Saturday, March 6, 2010

Another Viking Food Experiment

It turns out that I can try eating my flatbreads with skyr, the yogurt-like Scandinavian cheese, after all.

I was re-reading a recent Compleat Anachronist, which was about skyr and mysa and the evidence for Viking era use of both, when I noted that the author reports that the supermarket chain called Whole Foods imports skyr from Iceland.

There's a Whole Foods market about 20 minutes away from here by car.

So tomorrow, I will buy some skyr for my flatbread. I am very curious to find out what it tastes like.

EDIT: I did buy some skyr last night. I haven't had any flatbread since then, but I tried the blueberry and strawberry flavors (I'm saving a tub of the unflavored skyr to try on the flatbread.) Overall, I liked it. Skyr turns out to be more sour than yogurt (or at least the commercial variety is), and stiffer in texture. The fruit flavorings added to the batches I tried were less pronounced than they tend to be in yogurt. However, I like sour flavors, so that didn't bother me.


  1. Did you get Siggi's Skyr (from New York) or (from Iceland)? Siggi's Skyr is less sweet than the Icelandic skyr, I've found, and his plain skyr is completely unsweetened and will give you a good idea of what the Norse started with. (Or, y'know, you can make it yourself, which is always fun. :-) ) We can only get Siggi's here in MN, so I use that for my starter when I make it.

  2. Eyja, I tried My local Whole Foods has both and Siggi's, but (possibly for American food law reasons) Siggi's is labeled a yogurt which is not quite correct, so I went with the I also figured I might as well start with a skyr that is actually from Iceland, even if it isn't homemade. :-)

    That being said, I suppose I should try Siggi's, just to be able to compare the two.

    As for making my own, I have the recent issue of Compleat Anachronist that describes the skyr making process, but I lack suitable containers and, for that matter, patience with dealing with the temperature control issues. Perhaps I will give it a try, someday, and if I do I'll certainly blog about it!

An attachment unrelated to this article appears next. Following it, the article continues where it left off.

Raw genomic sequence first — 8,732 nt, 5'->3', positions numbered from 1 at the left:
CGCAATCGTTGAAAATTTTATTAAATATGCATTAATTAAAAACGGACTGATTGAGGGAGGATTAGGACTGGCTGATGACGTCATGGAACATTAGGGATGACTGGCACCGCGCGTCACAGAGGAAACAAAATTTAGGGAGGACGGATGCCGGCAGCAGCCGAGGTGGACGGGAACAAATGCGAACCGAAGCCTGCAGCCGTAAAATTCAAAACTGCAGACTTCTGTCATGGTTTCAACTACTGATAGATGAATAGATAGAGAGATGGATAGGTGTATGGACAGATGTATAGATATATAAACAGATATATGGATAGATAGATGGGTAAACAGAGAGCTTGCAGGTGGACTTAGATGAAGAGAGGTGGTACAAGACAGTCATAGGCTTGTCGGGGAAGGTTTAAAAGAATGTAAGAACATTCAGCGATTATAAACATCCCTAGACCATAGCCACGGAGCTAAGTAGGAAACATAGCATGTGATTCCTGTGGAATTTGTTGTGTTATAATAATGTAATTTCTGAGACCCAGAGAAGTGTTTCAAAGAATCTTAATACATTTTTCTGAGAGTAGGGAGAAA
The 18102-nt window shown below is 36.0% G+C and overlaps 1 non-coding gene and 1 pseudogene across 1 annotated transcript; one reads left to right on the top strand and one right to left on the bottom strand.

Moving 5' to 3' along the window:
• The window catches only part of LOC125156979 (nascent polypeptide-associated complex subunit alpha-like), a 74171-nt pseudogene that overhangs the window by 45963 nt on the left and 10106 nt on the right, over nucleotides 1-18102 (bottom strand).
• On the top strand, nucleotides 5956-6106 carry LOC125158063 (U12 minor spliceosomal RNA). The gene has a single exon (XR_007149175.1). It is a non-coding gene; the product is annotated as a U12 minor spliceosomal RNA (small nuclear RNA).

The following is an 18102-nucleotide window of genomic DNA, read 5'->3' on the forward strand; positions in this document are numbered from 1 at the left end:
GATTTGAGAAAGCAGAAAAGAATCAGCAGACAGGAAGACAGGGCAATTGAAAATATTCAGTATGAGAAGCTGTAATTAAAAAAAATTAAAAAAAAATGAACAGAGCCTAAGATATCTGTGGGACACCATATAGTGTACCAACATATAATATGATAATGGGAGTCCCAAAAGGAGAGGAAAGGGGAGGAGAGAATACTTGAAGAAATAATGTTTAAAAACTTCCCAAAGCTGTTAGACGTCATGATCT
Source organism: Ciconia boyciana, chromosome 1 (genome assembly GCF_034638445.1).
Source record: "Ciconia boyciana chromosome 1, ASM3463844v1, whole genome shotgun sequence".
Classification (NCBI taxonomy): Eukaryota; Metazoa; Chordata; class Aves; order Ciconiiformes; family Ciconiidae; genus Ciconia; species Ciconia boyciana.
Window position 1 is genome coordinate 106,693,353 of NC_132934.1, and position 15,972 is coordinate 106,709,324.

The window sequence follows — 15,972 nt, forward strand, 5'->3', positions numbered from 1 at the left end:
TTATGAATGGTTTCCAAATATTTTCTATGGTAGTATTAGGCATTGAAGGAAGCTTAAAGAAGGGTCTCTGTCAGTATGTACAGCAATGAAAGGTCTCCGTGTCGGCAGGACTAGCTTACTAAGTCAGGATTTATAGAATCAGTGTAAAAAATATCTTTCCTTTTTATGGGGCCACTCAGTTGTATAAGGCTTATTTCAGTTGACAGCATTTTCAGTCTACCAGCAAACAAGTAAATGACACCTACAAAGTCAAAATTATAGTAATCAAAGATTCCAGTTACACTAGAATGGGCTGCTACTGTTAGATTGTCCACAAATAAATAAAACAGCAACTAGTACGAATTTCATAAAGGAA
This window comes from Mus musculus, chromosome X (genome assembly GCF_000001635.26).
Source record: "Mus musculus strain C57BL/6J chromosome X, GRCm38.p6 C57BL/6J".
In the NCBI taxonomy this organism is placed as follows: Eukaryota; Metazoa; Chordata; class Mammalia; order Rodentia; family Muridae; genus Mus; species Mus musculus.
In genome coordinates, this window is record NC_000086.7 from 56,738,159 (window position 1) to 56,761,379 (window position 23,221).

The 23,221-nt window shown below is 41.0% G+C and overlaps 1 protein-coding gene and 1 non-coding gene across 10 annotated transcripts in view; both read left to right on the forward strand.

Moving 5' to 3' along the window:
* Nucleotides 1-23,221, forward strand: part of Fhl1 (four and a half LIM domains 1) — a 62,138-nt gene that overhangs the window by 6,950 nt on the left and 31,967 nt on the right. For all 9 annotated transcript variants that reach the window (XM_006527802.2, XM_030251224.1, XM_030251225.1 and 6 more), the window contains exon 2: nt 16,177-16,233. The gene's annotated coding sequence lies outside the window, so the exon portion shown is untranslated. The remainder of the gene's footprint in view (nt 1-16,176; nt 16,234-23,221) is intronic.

Thanks for your comments.

  3. Do you have a crock pot? I've successfully made skyr with a crock pot, but it does add time to the heating. The advantage comes when it's cooling -- you don't have to worry about the skyr cooling too quickly while its curdling. And you don't have the fret that the milk might scorch. to me has the perfect balance of flavor, and is what I try to sweeten my skyr to (or at least, my memory of it).

  4. Also, apologies for the lateness in my replies. I've gotten too used to email notices for comments that I forgot to check back. ^^;;

  5. Don't worry about the lateness. I'm still thrilled to see that anyone reads this blog at all!

    Anyway, I do have a crockpot (that's how I make my stews). In fact, I have two of them, but neither is very big--they're about the "4 quart size", but I can't imagine actually pouring in a gallon of liquid into one and getting it out without making a mess.